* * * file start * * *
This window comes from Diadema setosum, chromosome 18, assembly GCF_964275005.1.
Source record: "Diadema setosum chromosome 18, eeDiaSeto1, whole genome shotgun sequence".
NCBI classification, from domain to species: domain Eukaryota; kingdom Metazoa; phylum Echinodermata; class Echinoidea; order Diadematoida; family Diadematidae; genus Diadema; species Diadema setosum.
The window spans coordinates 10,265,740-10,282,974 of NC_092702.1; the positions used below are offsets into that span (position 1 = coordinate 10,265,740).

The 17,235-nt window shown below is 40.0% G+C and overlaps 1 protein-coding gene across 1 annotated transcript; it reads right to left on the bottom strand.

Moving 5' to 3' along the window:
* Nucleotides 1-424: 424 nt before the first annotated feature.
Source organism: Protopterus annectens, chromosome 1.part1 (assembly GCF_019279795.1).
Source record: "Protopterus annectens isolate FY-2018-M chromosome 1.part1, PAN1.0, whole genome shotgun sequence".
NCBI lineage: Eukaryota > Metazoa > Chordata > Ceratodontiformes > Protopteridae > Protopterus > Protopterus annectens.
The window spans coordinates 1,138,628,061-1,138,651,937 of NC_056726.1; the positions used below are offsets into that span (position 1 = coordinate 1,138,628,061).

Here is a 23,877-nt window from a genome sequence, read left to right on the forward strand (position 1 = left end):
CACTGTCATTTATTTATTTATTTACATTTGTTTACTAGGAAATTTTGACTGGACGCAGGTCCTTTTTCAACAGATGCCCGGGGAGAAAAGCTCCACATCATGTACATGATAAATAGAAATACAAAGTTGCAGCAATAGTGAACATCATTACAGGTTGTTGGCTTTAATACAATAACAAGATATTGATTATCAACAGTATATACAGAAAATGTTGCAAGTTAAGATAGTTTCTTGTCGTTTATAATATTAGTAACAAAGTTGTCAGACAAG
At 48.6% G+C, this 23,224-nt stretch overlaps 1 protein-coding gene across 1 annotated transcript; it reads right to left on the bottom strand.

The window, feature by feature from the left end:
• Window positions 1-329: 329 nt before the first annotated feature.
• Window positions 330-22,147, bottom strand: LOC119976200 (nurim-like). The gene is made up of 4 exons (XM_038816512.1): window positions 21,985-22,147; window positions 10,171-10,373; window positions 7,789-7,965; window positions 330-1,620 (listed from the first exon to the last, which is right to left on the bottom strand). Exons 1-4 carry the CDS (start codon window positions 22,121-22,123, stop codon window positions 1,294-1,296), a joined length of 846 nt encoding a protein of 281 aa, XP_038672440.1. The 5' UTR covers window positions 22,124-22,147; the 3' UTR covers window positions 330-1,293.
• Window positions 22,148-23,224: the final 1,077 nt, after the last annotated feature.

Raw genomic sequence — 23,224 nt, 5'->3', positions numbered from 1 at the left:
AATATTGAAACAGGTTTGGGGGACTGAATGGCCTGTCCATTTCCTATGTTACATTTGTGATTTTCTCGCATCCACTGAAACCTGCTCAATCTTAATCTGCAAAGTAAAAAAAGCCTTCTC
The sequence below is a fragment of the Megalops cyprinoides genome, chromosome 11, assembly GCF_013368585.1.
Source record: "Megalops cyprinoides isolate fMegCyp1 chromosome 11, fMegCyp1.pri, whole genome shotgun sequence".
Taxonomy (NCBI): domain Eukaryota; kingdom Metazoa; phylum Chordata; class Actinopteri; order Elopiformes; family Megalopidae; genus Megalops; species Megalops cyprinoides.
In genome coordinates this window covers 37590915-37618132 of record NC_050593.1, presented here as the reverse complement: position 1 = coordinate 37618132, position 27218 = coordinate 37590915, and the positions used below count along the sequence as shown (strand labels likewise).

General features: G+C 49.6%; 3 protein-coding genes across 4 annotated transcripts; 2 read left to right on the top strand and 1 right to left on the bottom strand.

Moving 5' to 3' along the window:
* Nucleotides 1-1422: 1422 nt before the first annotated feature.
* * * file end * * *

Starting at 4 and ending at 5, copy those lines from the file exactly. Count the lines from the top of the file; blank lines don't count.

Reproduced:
The window spans coordinates 10,265,740-10,282,974 of NC_092702.1; the positions used below are offsets into that span (position 1 = coordinate 10,265,740).

The 17,235-nt window shown below is 40.0% G+C and overlaps 1 protein-coding gene across 1 annotated transcript; it reads right to left on the bottom strand.